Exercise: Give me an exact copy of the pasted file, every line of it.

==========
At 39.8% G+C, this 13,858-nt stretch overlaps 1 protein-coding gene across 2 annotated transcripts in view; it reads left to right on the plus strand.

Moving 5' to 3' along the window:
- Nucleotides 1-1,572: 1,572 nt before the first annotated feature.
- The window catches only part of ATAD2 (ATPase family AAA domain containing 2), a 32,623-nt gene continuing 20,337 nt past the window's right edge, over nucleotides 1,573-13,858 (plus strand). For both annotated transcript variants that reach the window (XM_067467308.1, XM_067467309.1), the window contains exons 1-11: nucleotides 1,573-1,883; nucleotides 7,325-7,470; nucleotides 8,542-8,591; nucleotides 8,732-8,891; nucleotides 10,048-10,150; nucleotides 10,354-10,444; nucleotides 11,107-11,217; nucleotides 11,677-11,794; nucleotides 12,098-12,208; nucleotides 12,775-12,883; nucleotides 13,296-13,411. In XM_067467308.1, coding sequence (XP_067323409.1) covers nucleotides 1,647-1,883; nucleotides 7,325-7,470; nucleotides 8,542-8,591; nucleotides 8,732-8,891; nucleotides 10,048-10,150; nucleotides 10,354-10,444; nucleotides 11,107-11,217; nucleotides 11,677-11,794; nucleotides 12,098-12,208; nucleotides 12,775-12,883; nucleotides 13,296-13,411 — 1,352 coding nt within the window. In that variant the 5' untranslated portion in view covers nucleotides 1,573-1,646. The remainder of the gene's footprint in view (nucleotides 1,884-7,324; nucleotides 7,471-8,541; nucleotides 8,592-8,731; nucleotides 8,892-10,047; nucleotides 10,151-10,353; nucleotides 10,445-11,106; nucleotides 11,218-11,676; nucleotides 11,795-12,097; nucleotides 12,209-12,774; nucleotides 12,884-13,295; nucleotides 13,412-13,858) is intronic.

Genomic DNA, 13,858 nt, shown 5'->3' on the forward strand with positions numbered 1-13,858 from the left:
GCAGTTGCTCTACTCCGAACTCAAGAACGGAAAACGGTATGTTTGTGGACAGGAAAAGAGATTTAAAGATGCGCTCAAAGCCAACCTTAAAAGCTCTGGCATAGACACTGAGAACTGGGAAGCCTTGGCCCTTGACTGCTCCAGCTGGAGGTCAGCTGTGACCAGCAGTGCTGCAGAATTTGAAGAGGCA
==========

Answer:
At 39.8% G+C, this 13,858-nt stretch overlaps 1 protein-coding gene across 2 annotated transcripts in view; it reads left to right on the plus strand.

Moving 5' to 3' along the window:
- Nucleotides 1-1,572: 1,572 nt before the first annotated feature.
- The window catches only part of ATAD2 (ATPase family AAA domain containing 2), a 32,623-nt gene continuing 20,337 nt past the window's right edge, over nucleotides 1,573-13,858 (plus strand). For both annotated transcript variants that reach the window (XM_067467308.1, XM_067467309.1), the window contains exons 1-11: nucleotides 1,573-1,883; nucleotides 7,325-7,470; nucleotides 8,542-8,591; nucleotides 8,732-8,891; nucleotides 10,048-10,150; nucleotides 10,354-10,444; nucleotides 11,107-11,217; nucleotides 11,677-11,794; nucleotides 12,098-12,208; nucleotides 12,775-12,883; nucleotides 13,296-13,411. In XM_067467308.1, coding sequence (XP_067323409.1) covers nucleotides 1,647-1,883; nucleotides 7,325-7,470; nucleotides 8,542-8,591; nucleotides 8,732-8,891; nucleotides 10,048-10,150; nucleotides 10,354-10,444; nucleotides 11,107-11,217; nucleotides 11,677-11,794; nucleotides 12,098-12,208; nucleotides 12,775-12,883; nucleotides 13,296-13,411 — 1,352 coding nt within the window. In that variant the 5' untranslated portion in view covers nucleotides 1,573-1,646. The remainder of the gene's footprint in view (nucleotides 1,884-7,324; nucleotides 7,471-8,541; nucleotides 8,592-8,731; nucleotides 8,892-10,047; nucleotides 10,151-10,353; nucleotides 10,445-11,106; nucleotides 11,218-11,676; nucleotides 11,795-12,097; nucleotides 12,209-12,774; nucleotides 12,884-13,295; nucleotides 13,412-13,858) is intronic.

Genomic DNA, 13,858 nt, shown 5'->3' on the forward strand with positions numbered 1-13,858 from the left:
GCAGTTGCTCTACTCCGAACTCAAGAACGGAAAACGGTATGTTTGTGGACAGGAAAAGAGATTTAAAGATGCGCTCAAAGCCAACCTTAAAAGCTCTGGCATAGACACTGAGAACTGGGAAGCCTTGGCCCTTGACTGCTCCAGCTGGAGGTCAGCTGTGACCAGCAGTGCTGCAGAATTTGAAGAGGCA